Professor of Sociology Godfrey Baldacchino (UM) will be a keynote speaker; with a second keynote speaker soon TBA. Professor Edward Zammit, founder of the Centre for Labour Studies (UM), will be delivering the closing address.
Presentations will be 15-20 minutes long, followed by a Q&A and discussion. The conference will be held at the University of Malta (Valletta Campus) on the 13th of October 2023. Please submit a 150-word bio and an anonymised 250-word abstract in separate documents to email@example.com, by 27 April 2023. Results will be communicated in April/May.
You can find the registration form and more details on the conference here
We invite papers in the following (and related) areas:
- Local histories of workers’ collectives, collective identity, class consciousness, and collective action; and of the grounds for collectivisation and solidarity
- History of public protest and assembly, their suppression, and the strategies (including ‘underground traditions’, Thompson 2013a, p. 216) devised to circumvent repressive laws; recourse to a variety of means for protecting ‘criminals’ from prosecution – e.g. popular support against the authorities for practices such as smuggling, wrecking, and poaching; maintaining anonymity while writing in the ‘name’ of an injured group; etc – Hay et al. 1975)
- Histories of women at work and women’s resistance and collectives
- Minorities and work
- Relationship between law and class: law as mediating relations, used by both oppressor and oppressed for ‘the regulation and reconciliation of conflicts through the rule of law’ (Thompson 2013b, p. 207)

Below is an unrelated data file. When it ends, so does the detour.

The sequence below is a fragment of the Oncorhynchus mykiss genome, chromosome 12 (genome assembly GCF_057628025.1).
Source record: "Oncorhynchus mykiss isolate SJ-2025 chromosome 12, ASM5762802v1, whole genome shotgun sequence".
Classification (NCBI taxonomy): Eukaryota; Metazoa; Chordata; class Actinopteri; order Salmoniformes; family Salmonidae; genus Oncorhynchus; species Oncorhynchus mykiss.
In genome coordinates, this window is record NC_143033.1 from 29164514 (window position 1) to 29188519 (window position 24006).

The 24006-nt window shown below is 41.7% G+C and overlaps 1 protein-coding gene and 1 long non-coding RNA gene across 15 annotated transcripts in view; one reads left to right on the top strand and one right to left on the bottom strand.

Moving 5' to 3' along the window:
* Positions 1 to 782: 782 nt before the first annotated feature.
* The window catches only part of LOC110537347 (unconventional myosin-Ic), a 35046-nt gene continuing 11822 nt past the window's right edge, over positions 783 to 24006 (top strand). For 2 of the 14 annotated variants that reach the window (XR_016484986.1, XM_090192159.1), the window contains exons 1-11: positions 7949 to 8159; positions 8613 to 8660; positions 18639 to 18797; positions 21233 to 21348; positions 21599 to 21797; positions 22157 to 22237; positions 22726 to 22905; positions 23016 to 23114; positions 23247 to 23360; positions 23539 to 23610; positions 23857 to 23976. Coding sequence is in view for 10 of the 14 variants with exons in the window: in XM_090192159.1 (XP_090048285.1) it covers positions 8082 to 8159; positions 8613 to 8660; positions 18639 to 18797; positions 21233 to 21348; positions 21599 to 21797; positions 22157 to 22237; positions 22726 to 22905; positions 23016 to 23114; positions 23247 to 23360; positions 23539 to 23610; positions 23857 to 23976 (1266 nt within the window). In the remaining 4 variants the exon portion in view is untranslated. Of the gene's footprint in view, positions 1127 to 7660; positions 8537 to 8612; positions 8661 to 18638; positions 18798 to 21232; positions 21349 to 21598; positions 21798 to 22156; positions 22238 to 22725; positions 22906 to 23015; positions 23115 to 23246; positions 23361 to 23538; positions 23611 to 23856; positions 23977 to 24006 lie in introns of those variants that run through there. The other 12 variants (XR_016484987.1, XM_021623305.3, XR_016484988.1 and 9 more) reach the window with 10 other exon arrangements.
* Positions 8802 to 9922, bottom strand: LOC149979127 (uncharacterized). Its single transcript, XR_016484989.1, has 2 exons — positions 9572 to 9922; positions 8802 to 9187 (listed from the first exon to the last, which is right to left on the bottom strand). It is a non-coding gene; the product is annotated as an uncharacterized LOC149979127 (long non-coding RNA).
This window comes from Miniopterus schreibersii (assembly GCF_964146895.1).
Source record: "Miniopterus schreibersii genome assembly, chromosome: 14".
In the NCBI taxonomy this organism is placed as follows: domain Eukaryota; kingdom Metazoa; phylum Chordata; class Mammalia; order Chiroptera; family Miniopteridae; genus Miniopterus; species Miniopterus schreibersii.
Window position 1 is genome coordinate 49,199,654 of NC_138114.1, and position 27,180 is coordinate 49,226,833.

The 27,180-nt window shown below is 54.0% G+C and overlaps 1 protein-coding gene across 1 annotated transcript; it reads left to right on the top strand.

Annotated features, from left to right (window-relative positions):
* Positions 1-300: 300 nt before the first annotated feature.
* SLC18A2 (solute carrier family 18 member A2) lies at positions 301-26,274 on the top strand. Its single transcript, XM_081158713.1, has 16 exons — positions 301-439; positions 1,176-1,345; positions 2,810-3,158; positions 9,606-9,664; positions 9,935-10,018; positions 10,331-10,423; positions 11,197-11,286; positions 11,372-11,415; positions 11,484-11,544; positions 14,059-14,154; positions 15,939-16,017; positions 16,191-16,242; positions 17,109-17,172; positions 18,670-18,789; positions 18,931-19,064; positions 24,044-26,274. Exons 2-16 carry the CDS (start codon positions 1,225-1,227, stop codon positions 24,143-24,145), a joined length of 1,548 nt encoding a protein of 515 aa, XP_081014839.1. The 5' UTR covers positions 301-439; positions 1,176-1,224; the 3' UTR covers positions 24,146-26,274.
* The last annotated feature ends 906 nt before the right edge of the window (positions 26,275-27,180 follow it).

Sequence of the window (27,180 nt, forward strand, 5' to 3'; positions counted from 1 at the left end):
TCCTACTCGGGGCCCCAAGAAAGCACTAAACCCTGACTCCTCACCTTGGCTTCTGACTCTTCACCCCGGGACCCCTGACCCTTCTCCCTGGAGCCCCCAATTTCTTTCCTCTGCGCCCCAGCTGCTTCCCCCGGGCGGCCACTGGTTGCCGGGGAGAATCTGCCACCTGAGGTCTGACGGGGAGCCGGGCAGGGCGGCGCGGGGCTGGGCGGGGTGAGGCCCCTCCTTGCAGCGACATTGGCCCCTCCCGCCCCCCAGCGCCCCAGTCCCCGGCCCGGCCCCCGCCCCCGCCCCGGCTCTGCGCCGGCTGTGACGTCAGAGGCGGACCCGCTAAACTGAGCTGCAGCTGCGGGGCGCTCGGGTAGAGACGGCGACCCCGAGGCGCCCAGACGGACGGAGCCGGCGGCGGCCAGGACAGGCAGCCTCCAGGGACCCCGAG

- Customary rights in the rural commons, urban perquisites of labour, and their shifting status at law
- The shifting operations of power in the proto-industrial and industrialising period
- Historical shifts in temporal organisations of labour, e.g. time discipline and its relation to work-life balance
- History of migration and work, including the mobility of labour in colonialism
- History of precarious labour
- Revisiting the ‘moral economy of the crowd’ (Thompson 1980) through studies of public history and public participation today
- P. Thompson and (post-)workerism
- Literary histories of work; literature as actively participating in the history of political thought
- Reconsidering/re-engaging with E.P. Thompson’s challenge (from within the left) to dominant strains in Marxist theory; see, e.g. The Poverty of Theory (Thompson 1978)
- Reflections on and analysis of the contributions of the Warwick Centre for the Study of Social History and its legacy today
- Applications of the Centre’s understanding of history to representations of work in different media, including historical fiction today
- The historian as activist
- P. Thomspon as poet
- What is the role of the social and labour historian today, or what could/should it be?
We also welcome submissions from academics working in disciplines that have historically neglected the history of work and class – for example, the history of science, the history of the ancient world – to use this conference as an opportunity to re-examine crucial episodes within their respective disciplines.
We also encourage submissions from independent scholars and academics in precarious employment conditions.
If you have any questions, you may contact the organisers Krista Bonello Rutter Giappone, Jurgen R. Gatt, and Francois Zammit
List of works herein cited
Hay, D. et al. (2011). Albion’s Fatal Tree: Crime and Society in Eighteenth-Century England London: Verso.
Linebaugh, P. (2006). The London Hanged: Crime and Civil Society in the Eighteenth Century London: Verso.
Thompson, E.P. (1966). ‘History from Below’, The Times Literary Supplement.
Thompson, E.P. (1978). The Poverty of Theory, or an Orrery of Errors. https://www.marxists.org/archive/thompson-ep/1978/pot/essay.htm
Thompson, E.P. (1993). Customs in Common: Studies in Traditional Popular Culture. New York: New Press.
Thompson, E.P. (1999). The Romantics: England in a Revolutionary Age. New York: New Press.
Thompson, E.P. (2013a). The Making of the English Working Class. London: Penguin Books.
Thompson, E.P. (2013b). Whigs and Hunters: The Origin of the Black Act. London: Breviary Stuff Publications.